Document Detail


Micronuclei in exfoliated human cells as a tool for studies in cancer risk and cancer intervention.
MedLine Citation:
PMID:  6713365     Owner:  NLM     Status:  MEDLINE    
Abstract/OtherAbstract:
The use of the micronucleus test on exfoliated cells as an approach to identify genotoxic damage in human tissues which are targets for organ-specific carcinogens and from which carcinomas will develop, is described. Chromosomal damage by carcinogens to dividing basal cells of the epithelium results in the production of micronuclei in the daughter cells which migrate up through the epithelium and are exfoliated. Exfoliated cells can be readily obtained from several tissues, including the oral buccal mucosa (scrapings of oral cells), bronchi (sputum), urinary bladder and ureter (centrifugation of urine), cervix (smears) and esophagus (imprints from biopsies). The micronucleus test on exfoliated cells has been successfully used to: (1) recognize population groups at an elevated risk for cancer of the oral cavity or urinary bladder; (2) estimate synergistic or additive effects of carcinogen exposure (cigarette smokers plus drinkers of alcoholic beverages); (3) pinpoint the site within an organ from which most carcinomas will develop (oral cancers among 'inverted' smokers in the Philippines). The possibility that this assay may also serve as a rapid monitor for chemopreventive agents is suggested by a preliminary trial on the effect of vitamin A/beta--carotene dietary supplementation among 33 betel quid chewers in the Philippines. These individuals received sealed capsules of retinol (100,000 IU/week) and beta-carotene (300,000 IU/week) for a 3-month period. At the end of this time, the frequencies of micronucleated buccal mucosa cells were reduced from an average of 4.2% to 1.4%. No changes were observed in micronucleus frequencies among 11 betel quid chewers not receiving vitamin pills. Non- chewers of betel quid in this population had a micronucleus frequency of 0.5%.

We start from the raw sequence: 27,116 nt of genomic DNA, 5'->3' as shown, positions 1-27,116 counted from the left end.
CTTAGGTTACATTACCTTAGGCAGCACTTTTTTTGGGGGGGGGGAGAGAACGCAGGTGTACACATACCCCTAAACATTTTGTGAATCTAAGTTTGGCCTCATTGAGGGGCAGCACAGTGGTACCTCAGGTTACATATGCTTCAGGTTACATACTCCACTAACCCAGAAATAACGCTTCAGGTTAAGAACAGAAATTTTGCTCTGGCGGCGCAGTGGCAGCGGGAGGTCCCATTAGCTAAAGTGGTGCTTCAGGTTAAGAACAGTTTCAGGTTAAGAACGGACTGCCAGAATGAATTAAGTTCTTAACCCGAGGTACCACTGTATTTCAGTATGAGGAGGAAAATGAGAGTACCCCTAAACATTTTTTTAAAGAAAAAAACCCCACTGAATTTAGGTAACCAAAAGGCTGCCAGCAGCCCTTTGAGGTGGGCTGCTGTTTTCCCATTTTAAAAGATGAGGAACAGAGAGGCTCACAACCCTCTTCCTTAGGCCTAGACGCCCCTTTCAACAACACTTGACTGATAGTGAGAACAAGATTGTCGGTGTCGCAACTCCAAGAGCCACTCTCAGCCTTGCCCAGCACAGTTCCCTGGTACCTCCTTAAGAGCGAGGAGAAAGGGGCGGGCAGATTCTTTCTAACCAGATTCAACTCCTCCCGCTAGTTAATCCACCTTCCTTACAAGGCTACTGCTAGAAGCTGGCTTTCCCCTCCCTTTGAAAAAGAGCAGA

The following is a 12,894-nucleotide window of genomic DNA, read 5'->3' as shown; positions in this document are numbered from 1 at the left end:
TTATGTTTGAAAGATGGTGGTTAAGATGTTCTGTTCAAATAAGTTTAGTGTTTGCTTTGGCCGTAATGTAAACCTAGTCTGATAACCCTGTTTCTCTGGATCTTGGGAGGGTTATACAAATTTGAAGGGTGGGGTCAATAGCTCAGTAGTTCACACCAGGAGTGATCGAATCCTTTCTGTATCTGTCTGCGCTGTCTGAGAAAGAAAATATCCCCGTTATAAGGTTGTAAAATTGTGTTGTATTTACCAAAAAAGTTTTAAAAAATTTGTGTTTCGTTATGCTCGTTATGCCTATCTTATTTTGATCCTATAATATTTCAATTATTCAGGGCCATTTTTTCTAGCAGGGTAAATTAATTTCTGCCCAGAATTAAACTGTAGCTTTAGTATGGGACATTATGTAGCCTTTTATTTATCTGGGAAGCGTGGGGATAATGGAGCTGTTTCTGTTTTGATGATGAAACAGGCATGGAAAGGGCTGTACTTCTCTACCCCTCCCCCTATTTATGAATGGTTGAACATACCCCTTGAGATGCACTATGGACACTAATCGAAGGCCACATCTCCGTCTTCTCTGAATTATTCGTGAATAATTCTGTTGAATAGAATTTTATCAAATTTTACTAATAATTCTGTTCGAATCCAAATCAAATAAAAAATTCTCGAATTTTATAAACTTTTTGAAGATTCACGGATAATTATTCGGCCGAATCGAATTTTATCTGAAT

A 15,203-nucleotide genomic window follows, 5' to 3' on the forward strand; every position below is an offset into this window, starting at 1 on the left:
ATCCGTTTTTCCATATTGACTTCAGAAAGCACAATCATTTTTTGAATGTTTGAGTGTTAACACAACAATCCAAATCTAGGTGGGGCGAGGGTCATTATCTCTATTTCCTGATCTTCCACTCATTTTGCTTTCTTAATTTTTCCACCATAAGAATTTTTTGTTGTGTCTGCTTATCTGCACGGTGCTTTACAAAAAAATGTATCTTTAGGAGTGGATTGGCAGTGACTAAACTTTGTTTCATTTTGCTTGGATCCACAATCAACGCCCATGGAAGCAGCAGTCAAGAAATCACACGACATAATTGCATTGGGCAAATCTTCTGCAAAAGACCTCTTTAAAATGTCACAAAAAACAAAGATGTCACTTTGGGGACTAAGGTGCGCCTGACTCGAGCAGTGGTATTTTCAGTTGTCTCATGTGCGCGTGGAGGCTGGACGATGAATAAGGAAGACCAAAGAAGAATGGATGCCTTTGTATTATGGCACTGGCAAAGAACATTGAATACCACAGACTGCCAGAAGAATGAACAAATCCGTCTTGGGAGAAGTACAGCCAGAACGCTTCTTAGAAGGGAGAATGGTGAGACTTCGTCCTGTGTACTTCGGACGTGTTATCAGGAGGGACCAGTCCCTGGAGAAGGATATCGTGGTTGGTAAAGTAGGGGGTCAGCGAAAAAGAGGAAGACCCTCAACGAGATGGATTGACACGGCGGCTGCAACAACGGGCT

Authors:
H F Stich; M P Rosin
Related Documents :
8895315 - Endothelin-a receptor-mediated prostanoid secretion via autocrine and deoxyribonucleic ...
20394625 - T-cadherin loss induces an invasive phenotype in human keratinocytes and squamous cell ...
17049485 - Transfection of oral cancer cells mediated by transferrin-associated lipoplexes: mechan...
18955355 - Cranberry and grape seed extracts inhibit the proliferative phenotype of oral squamous ...
24699005 - Metarhizin a suppresses cell proliferation by inhibiting cytochrome c oxidase activity.
7315255 - Experimental tubal obstruction. changes in middle ear mucosa elucidated by quantitative...
Publication Detail:
Type:  Journal Article; Research Support, Non-U.S. Gov't    
Journal Detail:
Title:  Cancer letters     Volume:  22     ISSN:  0304-3835     ISO Abbreviation:  Cancer Lett.     Publication Date:  1984 Apr 
Date Detail:
Created Date:  1984-06-20     Completed Date:  1984-06-20     Revised Date:  2006-11-15    
Medline Journal Info:
Nlm Unique ID:  7600053     Medline TA:  Cancer Lett     Country:  NETHERLANDS    
Other Details:
Languages:  eng     Pagination:  241-53     Citation Subset:  IM    
Export Citation:
APA/MLA Format     Download EndNote     Download BibTex
MeSH Terms
Descriptor/Qualifier:
Areca
Carcinogens / toxicity*
Carotenoids / therapeutic use
Chromosome Aberrations
Continental Population Groups
Ethnic Groups
Humans
Mouth Mucosa / drug effects,  ultrastructure*
Mouth Neoplasms / drug therapy,  prevention & control*
Mutagenicity Tests*
Philippines
Plants, Medicinal
Plants, Toxic
Risk
Smoking
Tobacco
Vitamin A / therapeutic use
beta Carotene
Chemical
Reg. No./Substance:
0/Carcinogens; 11103-57-4/Vitamin A; 36-88-4/Carotenoids; 7235-40-7/beta Carotene

From MEDLINE®/PubMed®, a database of the U.S. National Library of Medicine


Previous Document:  Radiation-induced clastogenic plasma factors.
Next Document:  Mutagenicity of 1-nitropyrene metabolites from lung S9.